Lots of talk, but little progress on drug tragedies

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MARION McCONNELL OAM reflects on 25 years of grief, and still no real change in our approach to drug reform.

A LOT can happen in a quarter of a century; when I look back on the quarter century before my son died from a heroin overdose I think about his many achievements. 

Marion McConnell.

I remember his wry smile, his infectious chuckle and his quiet manner. A young man who through his school days was often top of his class, who gained a distinction in the Australasian Mathematics Competition every year of high school, who had a book of computer games published at the age of 16: who was in the top nine per cent in the ACT in the Year 12 Certificate; who had earned a degree in computer science just six months before he died and was working full-time.

In his later years I remember watching him through the kitchen window, sitting on the wooden bench in the sunshine, enjoying a cigarette, warming his hands around a cup of tea, reading the newspaper or trying to unscramble the cryptic crossword.

He was a young man with great potential who, for whatever reason, got caught up in illicit drug use. 

Unfortunately, I also remember that terrible night on the oval when he first overdosed on heroin. That was the night that I knew our drug laws were unjust and counter-productive. Instead of getting the support and treatment he and his family needed, we were confronted with the strong arm of the law. 

Fearing police hounding him to find out his dealer, he took a hurried holiday, away from the help he needed, and it was then that he overdosed and died alone.

That was a quarter of a century ago. Since then, I have dedicated much of my life trying to change the cruel and unnecessary laws that punish people for taking drugs while leaving them without adequate care or support.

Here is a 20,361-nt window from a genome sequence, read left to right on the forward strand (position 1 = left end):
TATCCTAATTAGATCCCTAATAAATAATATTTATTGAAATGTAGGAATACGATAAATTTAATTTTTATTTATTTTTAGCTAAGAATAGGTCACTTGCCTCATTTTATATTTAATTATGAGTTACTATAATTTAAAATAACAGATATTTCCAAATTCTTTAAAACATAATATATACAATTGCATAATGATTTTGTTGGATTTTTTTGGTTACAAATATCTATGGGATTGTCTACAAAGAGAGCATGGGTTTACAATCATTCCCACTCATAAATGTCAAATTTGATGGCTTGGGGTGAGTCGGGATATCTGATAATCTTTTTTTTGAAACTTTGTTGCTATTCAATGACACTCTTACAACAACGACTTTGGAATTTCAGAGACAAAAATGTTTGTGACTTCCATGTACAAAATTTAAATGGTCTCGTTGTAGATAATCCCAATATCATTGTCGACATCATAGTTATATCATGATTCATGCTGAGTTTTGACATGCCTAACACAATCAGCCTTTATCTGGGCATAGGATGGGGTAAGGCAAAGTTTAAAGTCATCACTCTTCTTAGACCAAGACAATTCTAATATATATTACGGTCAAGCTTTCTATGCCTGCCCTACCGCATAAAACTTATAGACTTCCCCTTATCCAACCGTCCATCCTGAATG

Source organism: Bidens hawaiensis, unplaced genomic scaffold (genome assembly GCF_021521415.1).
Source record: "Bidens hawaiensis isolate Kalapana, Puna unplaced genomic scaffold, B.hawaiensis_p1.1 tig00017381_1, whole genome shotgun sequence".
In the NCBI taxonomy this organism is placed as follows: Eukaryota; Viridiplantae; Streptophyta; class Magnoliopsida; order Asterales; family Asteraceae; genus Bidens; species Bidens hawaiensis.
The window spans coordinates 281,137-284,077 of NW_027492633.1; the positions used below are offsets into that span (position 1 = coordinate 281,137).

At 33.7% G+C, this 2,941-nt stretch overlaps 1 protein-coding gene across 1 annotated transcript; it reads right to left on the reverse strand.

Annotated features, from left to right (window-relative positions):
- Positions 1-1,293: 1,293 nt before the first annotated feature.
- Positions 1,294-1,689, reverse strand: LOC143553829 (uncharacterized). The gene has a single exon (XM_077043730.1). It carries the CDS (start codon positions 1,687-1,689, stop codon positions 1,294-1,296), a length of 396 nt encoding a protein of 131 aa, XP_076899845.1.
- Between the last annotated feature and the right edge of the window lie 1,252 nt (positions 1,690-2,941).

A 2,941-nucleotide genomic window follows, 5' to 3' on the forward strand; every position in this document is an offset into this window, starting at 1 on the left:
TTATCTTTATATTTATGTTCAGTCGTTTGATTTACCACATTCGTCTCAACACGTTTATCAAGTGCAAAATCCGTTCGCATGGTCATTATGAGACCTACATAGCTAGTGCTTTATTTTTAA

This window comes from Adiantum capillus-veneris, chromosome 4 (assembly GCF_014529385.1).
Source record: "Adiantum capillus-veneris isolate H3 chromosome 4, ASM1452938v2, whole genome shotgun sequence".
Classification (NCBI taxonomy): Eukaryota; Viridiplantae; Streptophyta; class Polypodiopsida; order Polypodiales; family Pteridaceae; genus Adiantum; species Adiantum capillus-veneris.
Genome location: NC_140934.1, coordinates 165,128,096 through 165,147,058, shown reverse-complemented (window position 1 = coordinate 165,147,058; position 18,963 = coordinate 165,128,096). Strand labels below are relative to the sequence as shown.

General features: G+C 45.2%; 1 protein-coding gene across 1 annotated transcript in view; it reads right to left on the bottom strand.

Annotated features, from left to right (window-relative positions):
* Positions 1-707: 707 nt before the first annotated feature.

My late husband, Brian, and I founded Families and Friends for Drug Law Reform in 1995. Since then there has been some successes but not nearly enough and extremely slow in coming. A Medically Supervised Injecting room which began in Sydney in 2001 has proven to be highly successful, but it took another 17 years for a second one to be established in Melbourne.

The ACT has seen trials of pill testing but these have been flatly rejected in NSW. To its credit the ACT Assembly recently took a cautious step when it legalised the possession and use of small amounts of cannabis. 

But what else have we seen? Endless research, conferences, parliamentary inquiries, development of dangerous synthetic drugs, continued alienation of drug users, more drug-related deaths, harsher penalties for drug users, more prisons and higher prison populations, increased mental illness, budget starved healthcare providers, budget-rich law enforcement. In other words, very little real progress.

I fear I will never see humane drug laws that are based in research and evidence. I fear I will not live to see people who have problematic drug use treated with justice, understanding and compassion. I fear I am unlikely to see the removal of criminal sanctions for drug use replaced with the more appropriate, non-judgemental health response. But my fears are entwined with dreams, dreams of hope, for we can never give up.

Those who mourn the loss of a loved one to drugs, or who have a family member using drugs, often feel isolated from the rest of society. Their grief often brings with it the added burden of stigma, guilt and shame.

But today (October 26) we will come together for the 25th time with others who understand and who stand beside us. And we hope this annual remembrance ceremony will bring others to a closer understanding of the need for more compassionate, rational and just approaches to illicit drug use – so that the suffering and grieving can come to an end.

Marion McConnell is also an active member of the Uniting Church where she is most interested in its social justice activities. She received an OAM in 2017 for her work in drug law reform.

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